Increasingly, GPs secure commitments from LPs of the many different organizational types in the impact investment community. This example highlights the Africa Agricultural Capital Fund (AACF), managed by Pearl Capital Partners. Investors in this fund comprise a bank and three foundations. An aid agency provides a guarantee to the bank and invests in a technical assistance pool. In fact, one of the most powerful aspects of the impact investment industry is its ability to attract a wide range of actors and encourage them to work together in unprecedented ways. Blended finance, a promising strategy gaining traction among impact investors, combines capital with different levels of risk in order to catalyze risk-adjusted, market-rate-seeking capital into impact investments.
The following are typical types of investors that make investments into impact investing funds:
Capital Stacking and Co-investment Opportunities
The diversity of investor types interested in impact investing provides an opportunity for complementary co-investing with different types of capital. GPs should understand how they can curate a set of co-investors from various organizational types to fill out their fund. It is rare for first-time funds to get their full initial investment from one investor.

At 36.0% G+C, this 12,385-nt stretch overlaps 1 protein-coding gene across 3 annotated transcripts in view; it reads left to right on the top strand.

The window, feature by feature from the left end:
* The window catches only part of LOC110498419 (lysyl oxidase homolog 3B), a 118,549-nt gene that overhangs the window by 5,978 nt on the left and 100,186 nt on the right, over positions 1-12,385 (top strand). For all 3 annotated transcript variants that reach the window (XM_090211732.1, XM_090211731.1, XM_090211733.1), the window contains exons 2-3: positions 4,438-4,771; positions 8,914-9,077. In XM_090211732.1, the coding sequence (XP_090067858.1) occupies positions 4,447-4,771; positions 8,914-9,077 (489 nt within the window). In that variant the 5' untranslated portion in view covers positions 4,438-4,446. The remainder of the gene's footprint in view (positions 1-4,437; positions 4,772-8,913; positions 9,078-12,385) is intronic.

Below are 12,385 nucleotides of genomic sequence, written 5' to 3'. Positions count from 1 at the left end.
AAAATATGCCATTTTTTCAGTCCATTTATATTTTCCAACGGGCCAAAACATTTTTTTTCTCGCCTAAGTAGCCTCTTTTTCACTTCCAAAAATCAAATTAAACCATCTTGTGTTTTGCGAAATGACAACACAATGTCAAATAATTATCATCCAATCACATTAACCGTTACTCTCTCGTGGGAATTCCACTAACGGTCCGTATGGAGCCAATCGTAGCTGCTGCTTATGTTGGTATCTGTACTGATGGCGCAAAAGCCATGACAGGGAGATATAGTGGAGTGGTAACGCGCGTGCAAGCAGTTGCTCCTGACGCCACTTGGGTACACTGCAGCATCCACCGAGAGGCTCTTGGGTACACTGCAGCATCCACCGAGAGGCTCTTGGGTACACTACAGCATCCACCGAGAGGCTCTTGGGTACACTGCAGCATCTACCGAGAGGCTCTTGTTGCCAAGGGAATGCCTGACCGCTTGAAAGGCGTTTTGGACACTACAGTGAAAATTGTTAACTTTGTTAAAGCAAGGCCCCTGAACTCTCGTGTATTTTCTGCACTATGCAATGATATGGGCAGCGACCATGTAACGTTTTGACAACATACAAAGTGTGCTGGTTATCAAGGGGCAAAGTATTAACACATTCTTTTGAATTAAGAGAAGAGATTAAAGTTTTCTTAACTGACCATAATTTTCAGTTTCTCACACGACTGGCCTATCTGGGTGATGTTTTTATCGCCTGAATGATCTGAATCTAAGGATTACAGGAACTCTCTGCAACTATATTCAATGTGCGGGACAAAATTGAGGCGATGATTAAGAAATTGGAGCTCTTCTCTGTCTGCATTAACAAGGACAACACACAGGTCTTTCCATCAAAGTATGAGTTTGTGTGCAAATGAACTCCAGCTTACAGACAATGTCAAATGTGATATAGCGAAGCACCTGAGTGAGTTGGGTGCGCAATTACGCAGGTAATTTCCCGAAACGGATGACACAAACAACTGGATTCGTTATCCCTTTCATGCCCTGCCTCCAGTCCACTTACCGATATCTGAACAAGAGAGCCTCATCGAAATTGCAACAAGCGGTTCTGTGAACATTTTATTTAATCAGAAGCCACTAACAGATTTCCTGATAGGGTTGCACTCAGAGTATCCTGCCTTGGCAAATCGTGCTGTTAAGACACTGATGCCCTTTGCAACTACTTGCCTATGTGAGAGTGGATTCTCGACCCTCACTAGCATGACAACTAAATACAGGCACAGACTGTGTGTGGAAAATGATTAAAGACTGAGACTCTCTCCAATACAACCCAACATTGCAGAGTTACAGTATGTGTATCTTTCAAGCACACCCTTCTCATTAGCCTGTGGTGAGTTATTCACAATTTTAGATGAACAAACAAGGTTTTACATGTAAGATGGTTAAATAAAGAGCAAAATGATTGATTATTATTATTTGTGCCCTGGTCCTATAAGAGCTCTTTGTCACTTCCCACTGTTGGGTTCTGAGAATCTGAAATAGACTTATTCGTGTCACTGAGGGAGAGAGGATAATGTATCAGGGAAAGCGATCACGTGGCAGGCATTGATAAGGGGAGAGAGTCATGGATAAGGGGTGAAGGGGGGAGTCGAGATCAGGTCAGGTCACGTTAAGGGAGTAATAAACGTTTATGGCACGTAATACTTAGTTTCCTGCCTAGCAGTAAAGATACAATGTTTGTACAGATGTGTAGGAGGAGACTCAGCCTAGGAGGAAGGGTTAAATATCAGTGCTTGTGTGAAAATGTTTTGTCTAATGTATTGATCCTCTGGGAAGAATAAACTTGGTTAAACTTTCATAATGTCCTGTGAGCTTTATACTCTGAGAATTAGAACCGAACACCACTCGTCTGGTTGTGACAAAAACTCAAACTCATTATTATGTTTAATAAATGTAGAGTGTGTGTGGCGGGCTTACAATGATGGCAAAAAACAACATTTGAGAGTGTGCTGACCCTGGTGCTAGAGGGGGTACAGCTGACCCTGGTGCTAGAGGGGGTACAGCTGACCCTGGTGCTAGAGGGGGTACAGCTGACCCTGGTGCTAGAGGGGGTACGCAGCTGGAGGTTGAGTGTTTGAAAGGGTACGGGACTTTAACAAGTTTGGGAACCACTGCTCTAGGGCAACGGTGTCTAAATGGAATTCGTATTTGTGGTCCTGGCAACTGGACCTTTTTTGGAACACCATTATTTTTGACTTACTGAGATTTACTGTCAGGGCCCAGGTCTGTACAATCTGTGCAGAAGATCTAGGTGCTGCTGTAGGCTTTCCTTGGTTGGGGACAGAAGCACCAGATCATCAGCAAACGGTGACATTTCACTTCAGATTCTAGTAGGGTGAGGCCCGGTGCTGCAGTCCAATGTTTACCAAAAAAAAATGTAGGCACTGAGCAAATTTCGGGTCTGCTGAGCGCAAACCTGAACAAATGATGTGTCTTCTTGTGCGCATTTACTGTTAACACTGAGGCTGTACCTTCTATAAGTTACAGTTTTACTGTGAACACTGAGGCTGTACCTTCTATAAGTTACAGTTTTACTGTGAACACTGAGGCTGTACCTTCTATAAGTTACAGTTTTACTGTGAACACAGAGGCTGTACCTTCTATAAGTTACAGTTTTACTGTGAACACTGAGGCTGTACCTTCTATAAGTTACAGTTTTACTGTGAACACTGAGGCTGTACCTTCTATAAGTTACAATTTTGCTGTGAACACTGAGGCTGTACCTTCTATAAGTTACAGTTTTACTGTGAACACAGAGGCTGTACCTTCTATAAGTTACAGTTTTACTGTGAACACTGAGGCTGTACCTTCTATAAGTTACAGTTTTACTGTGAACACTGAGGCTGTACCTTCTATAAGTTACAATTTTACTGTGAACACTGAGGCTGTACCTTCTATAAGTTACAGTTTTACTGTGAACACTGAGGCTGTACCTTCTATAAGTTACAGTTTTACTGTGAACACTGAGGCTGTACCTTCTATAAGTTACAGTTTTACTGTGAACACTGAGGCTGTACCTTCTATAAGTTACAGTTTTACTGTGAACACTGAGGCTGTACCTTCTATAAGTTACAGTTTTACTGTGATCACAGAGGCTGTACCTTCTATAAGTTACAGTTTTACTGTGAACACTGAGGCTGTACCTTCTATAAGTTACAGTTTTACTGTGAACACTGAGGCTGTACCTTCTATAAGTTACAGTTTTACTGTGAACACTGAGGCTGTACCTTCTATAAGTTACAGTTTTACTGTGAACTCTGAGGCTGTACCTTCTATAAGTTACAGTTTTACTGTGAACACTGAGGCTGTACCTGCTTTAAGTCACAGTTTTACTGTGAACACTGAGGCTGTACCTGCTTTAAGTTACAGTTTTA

A diversity of investment capital can also help a fund increase its operational flexibility by incorporating different tiers or classes of equity to allow repayment of more flexible investors later than their co-investors. In principle, a fund could have at least four different types of investors: (1) senior lenders; (2) junior lenders; (3) preferred investors; and (4) common equity, as well as grant funding provided for TAFs.
LPs themselves may seek out co-investors to mobilize more capital towards a fund. Capital can be invested in a way that is complementary to the different roles investors hope to play, allowing each to participate according to their interests. Combining capital based on impact interests and risk tolerance allows investors to participate that might not otherwise be able to, thereby enabling capital deployment into investments that might not otherwise be possible. Co-investment also provides opportunities to share the costs of performing due diligence and impact measurement and assessment, which are typically high transaction costs for any one LP.
In the example of Equity for Tanzania, a tiered capital stack is used. Flexible investors take on more of the financial and timing risk, adopting first-loss positions, in order to entice more risk-averse LPs to participate.
This is a relatively small fund, with assets under management totaling less than USD five million. The fund has three tiers of capital, with Class C (equity) on the bottom taking any first losses, Class B (also equity) taking a second round of losses, and Class A (debt) on top taking priority on fund returns.